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8 things to know about the Atlantic City Boardwalk on its 148th anniversary

Photo Credit: AP

America's first boardwalk has seen a lot over the years. 

1

The First Boardwalk

Dr. Jonathan Pitney and Richard Osborne began developing the area on Absecon Island in the early 1850s. Atlantic City soon became a popular vacation spot because of its beaches, shops, restaurants, hotels and easy access on the train.

Plenty of tourists brought plenty of sand into the train cars and luxurious hotel lobbies. Alexander Boardman, a railroad conductor, and Jacob Keim, a hotelier, proposed the idea of the boardwalk. The very first boardwalk in the U.S. opened on June 26, 1870.

Photo Credit: AP

2

Transportation

In 1884, the rolling chair was introduced. It was the only vehicle allowed on the Boardwalk.

J. Edgar Hoover, left, and his assistant Clyde Toulson enjoyed a rolling chair ride in 1938.

Photo Credit: AP Photo

3

Sweet Treat

Salt water taffy has been sold on the boardwalk since the early 1880s. In 1925, John R. Edmiston tried to patent the name but was denied by the Supreme Court, saving other taffy manufacturers millions.

Photo Credit: AP

4

The Pier

The Steel Pier opened in 1898 as a theater hosting acts over the years including Lou Costello, Frank Sinatra and Ricky Nelson. It was quickly expanded to include countless rides and exhibits including the famous 'diving horses.' The Steel Pier became known as 'The Showplace of the Nation.'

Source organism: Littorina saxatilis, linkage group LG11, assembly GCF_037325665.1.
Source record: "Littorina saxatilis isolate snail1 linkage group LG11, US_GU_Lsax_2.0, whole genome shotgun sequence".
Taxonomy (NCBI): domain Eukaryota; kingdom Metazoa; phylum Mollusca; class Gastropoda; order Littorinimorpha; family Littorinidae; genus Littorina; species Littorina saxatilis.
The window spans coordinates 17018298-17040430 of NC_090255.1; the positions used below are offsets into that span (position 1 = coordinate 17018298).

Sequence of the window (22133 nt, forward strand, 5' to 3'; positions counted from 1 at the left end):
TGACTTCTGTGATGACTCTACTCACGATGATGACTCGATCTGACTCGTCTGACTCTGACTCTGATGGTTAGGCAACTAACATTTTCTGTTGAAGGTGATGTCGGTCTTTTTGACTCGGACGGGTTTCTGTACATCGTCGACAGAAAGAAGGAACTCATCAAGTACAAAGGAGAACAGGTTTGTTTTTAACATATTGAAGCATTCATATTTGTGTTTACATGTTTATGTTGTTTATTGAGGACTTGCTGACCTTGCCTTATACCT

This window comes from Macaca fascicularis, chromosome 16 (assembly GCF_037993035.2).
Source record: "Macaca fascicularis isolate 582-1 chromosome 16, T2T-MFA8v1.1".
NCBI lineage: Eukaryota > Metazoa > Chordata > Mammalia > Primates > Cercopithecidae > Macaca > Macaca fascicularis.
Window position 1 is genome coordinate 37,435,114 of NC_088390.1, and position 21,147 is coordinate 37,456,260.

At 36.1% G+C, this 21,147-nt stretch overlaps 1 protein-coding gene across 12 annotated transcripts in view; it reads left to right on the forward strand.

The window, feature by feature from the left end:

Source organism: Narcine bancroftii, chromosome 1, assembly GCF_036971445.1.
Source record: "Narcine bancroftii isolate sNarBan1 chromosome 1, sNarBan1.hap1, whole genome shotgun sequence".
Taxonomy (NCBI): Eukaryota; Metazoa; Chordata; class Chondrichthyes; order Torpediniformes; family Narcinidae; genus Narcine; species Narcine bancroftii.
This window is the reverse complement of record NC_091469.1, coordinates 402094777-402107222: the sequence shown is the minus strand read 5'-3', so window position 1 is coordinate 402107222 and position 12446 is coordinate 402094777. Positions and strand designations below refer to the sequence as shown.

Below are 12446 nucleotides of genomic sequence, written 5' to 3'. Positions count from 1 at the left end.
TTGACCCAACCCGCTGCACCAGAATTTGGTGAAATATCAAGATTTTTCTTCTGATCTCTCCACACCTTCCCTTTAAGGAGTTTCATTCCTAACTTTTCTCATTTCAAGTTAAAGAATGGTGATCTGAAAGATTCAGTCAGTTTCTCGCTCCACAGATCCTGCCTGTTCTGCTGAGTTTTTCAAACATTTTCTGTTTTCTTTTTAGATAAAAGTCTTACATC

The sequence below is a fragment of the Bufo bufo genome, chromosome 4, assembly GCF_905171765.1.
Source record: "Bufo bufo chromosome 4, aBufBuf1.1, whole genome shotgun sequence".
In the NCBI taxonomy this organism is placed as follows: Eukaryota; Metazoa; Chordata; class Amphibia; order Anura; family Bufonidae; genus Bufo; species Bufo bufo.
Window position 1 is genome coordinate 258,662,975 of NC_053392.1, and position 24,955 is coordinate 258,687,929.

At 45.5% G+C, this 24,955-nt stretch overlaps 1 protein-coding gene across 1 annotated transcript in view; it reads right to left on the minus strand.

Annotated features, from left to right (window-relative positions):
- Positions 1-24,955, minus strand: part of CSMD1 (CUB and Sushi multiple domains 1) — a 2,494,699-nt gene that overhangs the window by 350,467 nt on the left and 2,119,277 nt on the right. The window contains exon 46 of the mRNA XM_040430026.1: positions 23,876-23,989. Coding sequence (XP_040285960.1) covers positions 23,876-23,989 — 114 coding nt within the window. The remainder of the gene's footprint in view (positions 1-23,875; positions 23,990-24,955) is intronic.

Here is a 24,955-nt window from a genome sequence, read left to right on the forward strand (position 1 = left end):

Photo Credit: AP Photo

5

Dress Code

Censors walked the boardwalk and the beach in the early 1900s regulating beach attire. Anything deemed inappropriate would lead to arrest. In 1921, a beachgoer was arrested for wearing stockings rolled below her knees and refused to pull them up. She even punched the officer during the confrontation to show her distaste. 

Photo Credit: Detroit Publishing Company


6

There She Is

The Atlantic City Inter-City Beauty Contest began in 1921, and took place at The Steel Pier. We know this event today as the Miss America Pageant. 

Photo Credit: AP

7

Game Night

If you haven't been to Atlantic City, the Monopoly board may seem like it's based on any old town. The game, patented in 1935, is based on Atlantic City, and the blue "Boardwalk" space is one of the most expensive on the board.

Left: Atlantic City and Hasbro Games officials unveil the Monopoly Game stamp at Brighton Park (Park Place and Boardwalk) Wednesday, August 19, 1998, in Atlantic City, N.J. 

Photo Credit: AP

8

War Time

During World War II, Convention Hall, on the boardwalk, became U.S. Army training facility, Camp Boardwalk. It was common to see squads of soldiers marching up and down the boardwalk as well as mock invasions on the beaches.

Photo Credit: Heston Collection of the Atlantic City Free Public Library

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